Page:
There is a kind of stress that is harmful and probably contributes to sickle cell pain. Unfortunately, it is the most common source of stress and that is the negative emotional stressors that come from our relationships with other people. Getting robbed is awful but (assuming you survive) the stress is short-term. It might last just a few minutes. But after that, you are safe and the stressor is gone. Compare this to the way you feel after an argument with your spouse or your boss, being stuck in traffic every day, doing a job you hate, or the constant worry leading up to a major life event like a wedding or moving house. That kind of strain can last for hours, even days or weeks.
The problem is that your body responds to that kind of mental or emotional stress the same way it does if you were being physically attacked. Imagine the last time you had a fight with your spouse—you might have fumed for days, reliving the memory over and over, rehearsing what was said or what you wished you would have said or done. When you do this, one of the things that happen is that your body releases chemicals that narrow your blood vessels and make them a little sticky. This is perfectly fine if you need your blood pressure up to fight off an attacker but left for too long as you re-imagine the event over and over in your head, this probably causes long-term harm, and for people with sickle cell, may be one thing that triggers a sickle crisis.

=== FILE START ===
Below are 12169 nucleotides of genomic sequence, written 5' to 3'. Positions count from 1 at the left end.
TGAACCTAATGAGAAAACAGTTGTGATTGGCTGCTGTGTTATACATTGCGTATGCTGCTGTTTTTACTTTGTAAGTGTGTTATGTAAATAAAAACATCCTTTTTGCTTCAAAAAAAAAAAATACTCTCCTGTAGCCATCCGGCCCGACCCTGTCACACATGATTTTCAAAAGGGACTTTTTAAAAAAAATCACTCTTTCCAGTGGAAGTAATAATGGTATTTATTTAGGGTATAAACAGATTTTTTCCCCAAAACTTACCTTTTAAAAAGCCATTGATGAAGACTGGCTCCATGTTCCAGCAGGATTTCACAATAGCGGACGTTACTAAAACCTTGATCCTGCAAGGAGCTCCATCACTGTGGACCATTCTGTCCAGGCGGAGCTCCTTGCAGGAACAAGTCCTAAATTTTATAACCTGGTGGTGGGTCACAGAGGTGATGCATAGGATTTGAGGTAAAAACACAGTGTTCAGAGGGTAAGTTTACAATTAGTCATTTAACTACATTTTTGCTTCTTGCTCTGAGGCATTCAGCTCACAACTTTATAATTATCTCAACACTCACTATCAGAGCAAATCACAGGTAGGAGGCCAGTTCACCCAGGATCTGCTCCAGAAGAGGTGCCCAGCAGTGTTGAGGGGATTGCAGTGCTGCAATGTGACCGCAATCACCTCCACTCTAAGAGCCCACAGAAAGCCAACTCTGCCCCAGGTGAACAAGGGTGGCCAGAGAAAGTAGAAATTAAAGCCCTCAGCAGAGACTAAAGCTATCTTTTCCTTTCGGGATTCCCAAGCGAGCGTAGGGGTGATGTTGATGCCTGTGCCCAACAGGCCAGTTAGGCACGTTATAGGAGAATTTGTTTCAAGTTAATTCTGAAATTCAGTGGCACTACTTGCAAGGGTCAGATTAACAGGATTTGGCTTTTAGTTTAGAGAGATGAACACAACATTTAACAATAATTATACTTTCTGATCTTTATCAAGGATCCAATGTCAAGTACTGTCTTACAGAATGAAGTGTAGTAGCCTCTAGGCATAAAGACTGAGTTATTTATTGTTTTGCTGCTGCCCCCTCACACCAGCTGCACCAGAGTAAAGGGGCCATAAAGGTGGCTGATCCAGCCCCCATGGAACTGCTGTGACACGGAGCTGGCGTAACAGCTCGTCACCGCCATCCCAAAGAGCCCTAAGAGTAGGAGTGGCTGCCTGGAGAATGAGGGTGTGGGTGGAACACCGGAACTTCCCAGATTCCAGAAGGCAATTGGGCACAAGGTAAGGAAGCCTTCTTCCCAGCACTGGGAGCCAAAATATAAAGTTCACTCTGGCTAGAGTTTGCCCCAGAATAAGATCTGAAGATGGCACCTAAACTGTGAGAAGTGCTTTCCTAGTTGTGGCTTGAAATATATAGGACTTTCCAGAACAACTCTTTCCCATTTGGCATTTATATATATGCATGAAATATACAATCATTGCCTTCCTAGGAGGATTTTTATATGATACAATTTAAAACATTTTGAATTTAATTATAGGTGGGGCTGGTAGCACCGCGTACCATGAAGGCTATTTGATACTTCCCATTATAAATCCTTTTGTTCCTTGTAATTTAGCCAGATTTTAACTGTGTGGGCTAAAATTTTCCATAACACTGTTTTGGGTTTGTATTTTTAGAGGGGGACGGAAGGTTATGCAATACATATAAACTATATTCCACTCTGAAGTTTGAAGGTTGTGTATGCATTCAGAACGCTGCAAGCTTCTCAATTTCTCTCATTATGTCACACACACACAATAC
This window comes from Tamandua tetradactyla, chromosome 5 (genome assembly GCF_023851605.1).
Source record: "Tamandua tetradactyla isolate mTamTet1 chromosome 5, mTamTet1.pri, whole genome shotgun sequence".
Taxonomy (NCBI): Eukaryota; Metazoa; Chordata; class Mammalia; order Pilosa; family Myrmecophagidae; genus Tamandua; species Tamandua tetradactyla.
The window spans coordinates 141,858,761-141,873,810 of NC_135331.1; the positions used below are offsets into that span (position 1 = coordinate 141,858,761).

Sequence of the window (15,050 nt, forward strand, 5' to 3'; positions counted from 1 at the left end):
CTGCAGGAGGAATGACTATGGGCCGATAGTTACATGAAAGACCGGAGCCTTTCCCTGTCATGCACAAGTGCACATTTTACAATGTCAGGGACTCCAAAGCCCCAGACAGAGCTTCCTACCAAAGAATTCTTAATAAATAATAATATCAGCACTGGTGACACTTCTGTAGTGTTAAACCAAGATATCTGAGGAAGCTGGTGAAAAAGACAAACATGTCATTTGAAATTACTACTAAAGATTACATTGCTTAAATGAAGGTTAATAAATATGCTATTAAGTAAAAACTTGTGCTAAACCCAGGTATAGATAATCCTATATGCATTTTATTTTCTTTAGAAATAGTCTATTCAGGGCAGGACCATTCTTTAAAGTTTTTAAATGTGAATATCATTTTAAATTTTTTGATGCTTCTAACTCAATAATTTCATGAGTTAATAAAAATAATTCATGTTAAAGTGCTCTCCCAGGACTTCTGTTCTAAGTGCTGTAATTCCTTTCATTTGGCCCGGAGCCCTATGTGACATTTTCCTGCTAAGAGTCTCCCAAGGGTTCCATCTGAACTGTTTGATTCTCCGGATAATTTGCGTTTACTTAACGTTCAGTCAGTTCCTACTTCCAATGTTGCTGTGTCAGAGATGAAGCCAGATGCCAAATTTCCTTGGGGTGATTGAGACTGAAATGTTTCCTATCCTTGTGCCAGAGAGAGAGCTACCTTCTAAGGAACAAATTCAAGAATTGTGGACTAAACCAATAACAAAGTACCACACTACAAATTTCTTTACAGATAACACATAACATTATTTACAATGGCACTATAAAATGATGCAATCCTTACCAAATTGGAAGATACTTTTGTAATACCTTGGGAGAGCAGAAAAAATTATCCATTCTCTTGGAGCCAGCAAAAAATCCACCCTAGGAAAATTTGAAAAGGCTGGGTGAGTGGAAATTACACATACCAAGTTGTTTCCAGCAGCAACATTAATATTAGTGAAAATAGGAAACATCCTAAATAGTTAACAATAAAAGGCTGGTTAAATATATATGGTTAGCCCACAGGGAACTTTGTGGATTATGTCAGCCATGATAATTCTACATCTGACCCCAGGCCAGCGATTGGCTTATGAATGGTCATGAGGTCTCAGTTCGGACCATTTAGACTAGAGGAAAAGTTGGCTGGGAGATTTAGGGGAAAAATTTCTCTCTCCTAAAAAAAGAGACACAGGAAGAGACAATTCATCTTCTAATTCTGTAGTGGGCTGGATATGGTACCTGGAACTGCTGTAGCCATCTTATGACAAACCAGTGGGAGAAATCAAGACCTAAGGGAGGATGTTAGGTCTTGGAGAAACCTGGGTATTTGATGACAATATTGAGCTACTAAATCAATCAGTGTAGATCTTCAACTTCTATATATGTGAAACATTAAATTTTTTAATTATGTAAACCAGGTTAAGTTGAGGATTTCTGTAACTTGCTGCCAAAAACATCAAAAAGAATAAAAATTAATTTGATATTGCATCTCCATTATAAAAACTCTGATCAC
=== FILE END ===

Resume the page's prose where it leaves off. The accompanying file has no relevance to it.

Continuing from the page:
So, you might say, I guess that means that it’s up to other people to not stress me out if I have a sickle cell so I don’t have a crisis? Hmmm. It would be nice if we lived in a world where you could be confident that no one would ever do anything to cause you stress. It would be nice if no one ever disagreed with you, everyone always thought about your needs and was unfailingly courteous. It would be wonderful if everyone always had enough so no one has to go without it, tragedy never strikes, the wicked are punished and the righteous are rewarded.
But we do not live in that world. There is no such thing as a stress-free life. Bad things are bound to happen and if you insist that others are responsible for your wellbeing, you give them control over your wellbeing. You are bound to be disappointed. You cannot control what others do, but you can control what you do. So, if you find stress to be triggering your pain, you need to manage your stress. That means making changes in what you do and how you think, responding better when faced with a stressor, and sometimes just practising calmness. A psychologist can help you do that.
If you would like to get in touch with me about this article or about sickle cell, do so, via email: [email protected] And do checkout my blog: https://www.dailylivingwithsicklecell.com/ My book on sickle cell – How To Live with Sickle Cell and my other books are available for purchase on www.amazon.com